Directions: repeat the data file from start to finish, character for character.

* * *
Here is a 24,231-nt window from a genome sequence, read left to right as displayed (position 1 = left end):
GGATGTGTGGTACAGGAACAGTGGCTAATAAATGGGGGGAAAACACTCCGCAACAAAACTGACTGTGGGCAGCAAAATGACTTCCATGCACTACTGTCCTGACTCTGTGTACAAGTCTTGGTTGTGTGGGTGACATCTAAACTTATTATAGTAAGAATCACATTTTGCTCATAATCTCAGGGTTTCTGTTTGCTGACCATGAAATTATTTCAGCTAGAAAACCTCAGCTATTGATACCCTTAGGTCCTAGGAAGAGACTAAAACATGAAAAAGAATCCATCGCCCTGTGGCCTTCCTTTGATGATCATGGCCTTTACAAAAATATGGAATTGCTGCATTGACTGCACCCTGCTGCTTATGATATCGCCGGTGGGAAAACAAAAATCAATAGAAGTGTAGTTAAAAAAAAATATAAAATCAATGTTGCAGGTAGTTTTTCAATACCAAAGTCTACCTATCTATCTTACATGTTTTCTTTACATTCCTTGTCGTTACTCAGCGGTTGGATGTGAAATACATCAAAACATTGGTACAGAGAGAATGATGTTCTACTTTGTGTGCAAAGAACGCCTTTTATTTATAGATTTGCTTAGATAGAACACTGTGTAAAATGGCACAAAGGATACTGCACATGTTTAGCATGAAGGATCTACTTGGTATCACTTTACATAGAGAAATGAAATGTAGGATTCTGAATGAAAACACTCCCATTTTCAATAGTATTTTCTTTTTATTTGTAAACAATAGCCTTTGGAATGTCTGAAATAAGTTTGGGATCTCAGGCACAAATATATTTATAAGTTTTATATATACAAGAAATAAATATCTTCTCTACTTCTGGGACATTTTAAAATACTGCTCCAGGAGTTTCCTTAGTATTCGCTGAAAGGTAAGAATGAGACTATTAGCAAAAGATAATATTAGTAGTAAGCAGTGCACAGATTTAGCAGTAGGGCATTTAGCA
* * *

Here is a 24,231-nt window from a genome sequence, read left to right as displayed (position 1 = left end):
GGATGTGTGGTACAGGAACAGTGGCTAATAAATGGGGGGAAAACACTCCGCAACAAAACTGACTGTGGGCAGCAAAATGACTTCCATGCACTACTGTCCTGACTCTGTGTACAAGTCTTGGTTGTGTGGGTGACATCTAAACTTATTATAGTAAGAATCACATTTTGCTCATAATCTCAGGGTTTCTGTTTGCTGACCATGAAATTATTTCAGCTAGAAAACCTCAGCTATTGATACCCTTAGGTCCTAGGAAGAGACTAAAACATGAAAAAGAATCCATCGCCCTGTGGCCTTCCTTTGATGATCATGGCCTTTACAAAAATATGGAATTGCTGCATTGACTGCACCCTGCTGCTTATGATATCGCCGGTGGGAAAACAAAAATCAATAGAAGTGTAGTTAAAAAAAAATATAAAATCAATGTTGCAGGTAGTTTTTCAATACCAAAGTCTACCTATCTATCTTACATGTTTTCTTTACATTCCTTGTCGTTACTCAGCGGTTGGATGTGAAATACATCAAAACATTGGTACAGAGAGAATGATGTTCTACTTTGTGTGCAAAGAACGCCTTTTATTTATAGATTTGCTTAGATAGAACACTGTGTAAAATGGCACAAAGGATACTGCACATGTTTAGCATGAAGGATCTACTTGGTATCACTTTACATAGAGAAATGAAATGTAGGATTCTGAATGAAAACACTCCCATTTTCAATAGTATTTTCTTTTTATTTGTAAACAATAGCCTTTGGAATGTCTGAAATAAGTTTGGGATCTCAGGCACAAATATATTTATAAGTTTTATATATACAAGAAATAAATATCTTCTCTACTTCTGGGACATTTTAAAATACTGCTCCAGGAGTTTCCTTAGTATTCGCTGAAAGGTAAGAATGAGACTATTAGCAAAAGATAATATTAGTAGTAAGCAGTGCACAGATTTAGCAGTAGGGCATTTAGCA